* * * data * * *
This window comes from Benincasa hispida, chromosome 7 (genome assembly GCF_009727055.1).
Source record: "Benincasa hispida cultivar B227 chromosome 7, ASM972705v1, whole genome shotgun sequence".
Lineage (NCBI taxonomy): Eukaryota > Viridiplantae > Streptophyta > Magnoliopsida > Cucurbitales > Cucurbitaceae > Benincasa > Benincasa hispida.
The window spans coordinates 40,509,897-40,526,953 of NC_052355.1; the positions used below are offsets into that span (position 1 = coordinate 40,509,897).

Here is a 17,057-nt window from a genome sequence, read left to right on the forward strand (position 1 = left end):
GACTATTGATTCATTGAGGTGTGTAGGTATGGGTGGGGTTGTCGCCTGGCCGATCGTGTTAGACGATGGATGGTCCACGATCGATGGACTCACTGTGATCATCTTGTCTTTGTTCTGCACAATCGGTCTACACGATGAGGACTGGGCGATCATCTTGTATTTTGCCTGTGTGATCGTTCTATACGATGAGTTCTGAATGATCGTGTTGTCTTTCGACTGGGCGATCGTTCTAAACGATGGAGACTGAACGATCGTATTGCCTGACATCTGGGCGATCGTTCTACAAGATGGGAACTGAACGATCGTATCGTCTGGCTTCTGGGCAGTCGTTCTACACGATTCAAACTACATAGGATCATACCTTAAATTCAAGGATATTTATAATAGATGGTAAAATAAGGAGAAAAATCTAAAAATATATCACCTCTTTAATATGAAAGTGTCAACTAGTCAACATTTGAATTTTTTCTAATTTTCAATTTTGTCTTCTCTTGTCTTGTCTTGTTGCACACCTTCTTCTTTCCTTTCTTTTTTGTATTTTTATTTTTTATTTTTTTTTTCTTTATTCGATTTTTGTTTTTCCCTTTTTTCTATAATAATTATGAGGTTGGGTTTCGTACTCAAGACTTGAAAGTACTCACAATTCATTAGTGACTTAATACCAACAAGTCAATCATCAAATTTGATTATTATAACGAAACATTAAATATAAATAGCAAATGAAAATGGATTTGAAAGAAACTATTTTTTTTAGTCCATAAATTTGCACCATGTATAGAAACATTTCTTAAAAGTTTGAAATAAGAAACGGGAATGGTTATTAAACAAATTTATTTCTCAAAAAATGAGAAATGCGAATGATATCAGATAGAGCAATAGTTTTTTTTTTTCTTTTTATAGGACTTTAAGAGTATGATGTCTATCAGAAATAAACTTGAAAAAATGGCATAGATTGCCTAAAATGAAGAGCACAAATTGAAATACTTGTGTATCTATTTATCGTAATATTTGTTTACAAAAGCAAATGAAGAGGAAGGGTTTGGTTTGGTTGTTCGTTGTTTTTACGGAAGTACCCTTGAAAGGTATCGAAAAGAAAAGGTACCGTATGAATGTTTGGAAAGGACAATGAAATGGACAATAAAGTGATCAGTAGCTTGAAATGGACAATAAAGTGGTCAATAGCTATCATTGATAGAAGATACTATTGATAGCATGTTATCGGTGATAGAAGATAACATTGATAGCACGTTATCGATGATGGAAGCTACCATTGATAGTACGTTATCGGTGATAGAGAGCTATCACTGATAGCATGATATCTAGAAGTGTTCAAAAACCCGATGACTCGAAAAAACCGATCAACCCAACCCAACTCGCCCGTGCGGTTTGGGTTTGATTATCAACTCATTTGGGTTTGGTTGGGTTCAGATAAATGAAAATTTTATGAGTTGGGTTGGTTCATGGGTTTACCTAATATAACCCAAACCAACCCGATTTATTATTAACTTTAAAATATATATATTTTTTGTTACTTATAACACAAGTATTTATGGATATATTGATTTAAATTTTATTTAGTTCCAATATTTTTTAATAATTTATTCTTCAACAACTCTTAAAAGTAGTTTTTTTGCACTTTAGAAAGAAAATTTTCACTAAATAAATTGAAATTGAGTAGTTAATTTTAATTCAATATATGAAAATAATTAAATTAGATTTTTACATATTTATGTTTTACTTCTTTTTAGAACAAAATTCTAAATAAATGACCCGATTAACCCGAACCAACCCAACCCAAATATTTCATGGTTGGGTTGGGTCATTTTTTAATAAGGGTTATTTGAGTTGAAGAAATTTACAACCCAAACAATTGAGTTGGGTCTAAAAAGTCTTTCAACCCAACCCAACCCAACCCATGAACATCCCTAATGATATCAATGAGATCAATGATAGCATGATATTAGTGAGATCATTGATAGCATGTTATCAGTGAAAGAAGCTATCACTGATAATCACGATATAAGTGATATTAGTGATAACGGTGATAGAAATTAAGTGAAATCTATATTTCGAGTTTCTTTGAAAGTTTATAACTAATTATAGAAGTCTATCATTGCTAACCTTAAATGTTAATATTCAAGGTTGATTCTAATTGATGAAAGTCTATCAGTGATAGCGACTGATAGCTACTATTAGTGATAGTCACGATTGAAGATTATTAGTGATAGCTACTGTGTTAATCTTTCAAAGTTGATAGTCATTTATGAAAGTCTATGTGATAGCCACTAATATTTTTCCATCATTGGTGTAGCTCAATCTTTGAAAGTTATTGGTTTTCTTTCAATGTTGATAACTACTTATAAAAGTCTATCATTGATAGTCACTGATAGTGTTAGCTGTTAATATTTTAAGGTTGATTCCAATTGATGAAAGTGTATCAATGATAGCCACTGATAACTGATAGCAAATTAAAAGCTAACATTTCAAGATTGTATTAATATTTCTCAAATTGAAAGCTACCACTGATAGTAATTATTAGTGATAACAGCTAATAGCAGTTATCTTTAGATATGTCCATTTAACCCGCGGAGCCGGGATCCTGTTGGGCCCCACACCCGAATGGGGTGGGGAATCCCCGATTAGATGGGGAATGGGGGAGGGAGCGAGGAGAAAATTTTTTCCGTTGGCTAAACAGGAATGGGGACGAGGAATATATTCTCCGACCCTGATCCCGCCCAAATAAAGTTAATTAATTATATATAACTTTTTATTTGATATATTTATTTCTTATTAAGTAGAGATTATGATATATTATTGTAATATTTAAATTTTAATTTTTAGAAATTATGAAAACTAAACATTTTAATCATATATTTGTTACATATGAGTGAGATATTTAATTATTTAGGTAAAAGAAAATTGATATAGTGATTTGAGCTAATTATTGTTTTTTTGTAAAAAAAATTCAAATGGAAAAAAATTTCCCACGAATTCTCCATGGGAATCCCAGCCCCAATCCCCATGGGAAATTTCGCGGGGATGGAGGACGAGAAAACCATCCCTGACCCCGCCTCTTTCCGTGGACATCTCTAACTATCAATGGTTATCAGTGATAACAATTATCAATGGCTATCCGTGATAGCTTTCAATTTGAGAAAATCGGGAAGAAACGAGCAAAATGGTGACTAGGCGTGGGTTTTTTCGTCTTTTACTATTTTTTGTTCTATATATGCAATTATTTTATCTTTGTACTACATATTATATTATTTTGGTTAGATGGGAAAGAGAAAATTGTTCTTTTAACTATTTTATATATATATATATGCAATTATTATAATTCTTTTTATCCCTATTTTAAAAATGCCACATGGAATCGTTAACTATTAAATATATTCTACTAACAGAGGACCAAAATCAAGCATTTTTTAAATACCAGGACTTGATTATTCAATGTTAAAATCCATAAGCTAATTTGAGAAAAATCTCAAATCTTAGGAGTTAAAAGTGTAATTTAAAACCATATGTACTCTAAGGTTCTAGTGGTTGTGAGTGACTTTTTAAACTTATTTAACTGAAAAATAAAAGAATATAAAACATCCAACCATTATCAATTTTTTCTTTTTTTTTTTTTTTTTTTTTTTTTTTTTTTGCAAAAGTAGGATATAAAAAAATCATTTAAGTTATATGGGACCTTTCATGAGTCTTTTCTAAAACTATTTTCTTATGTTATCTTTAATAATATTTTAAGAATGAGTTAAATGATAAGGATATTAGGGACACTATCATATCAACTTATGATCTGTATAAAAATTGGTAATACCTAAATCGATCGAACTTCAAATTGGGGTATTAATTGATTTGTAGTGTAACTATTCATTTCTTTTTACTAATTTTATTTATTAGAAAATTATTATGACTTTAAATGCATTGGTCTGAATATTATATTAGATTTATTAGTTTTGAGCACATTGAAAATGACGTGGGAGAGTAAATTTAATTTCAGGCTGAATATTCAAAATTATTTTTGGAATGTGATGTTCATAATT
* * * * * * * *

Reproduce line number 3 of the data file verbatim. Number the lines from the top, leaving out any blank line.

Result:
Lineage (NCBI taxonomy): Eukaryota > Viridiplantae > Streptophyta > Magnoliopsida > Cucurbitales > Cucurbitaceae > Benincasa > Benincasa hispida.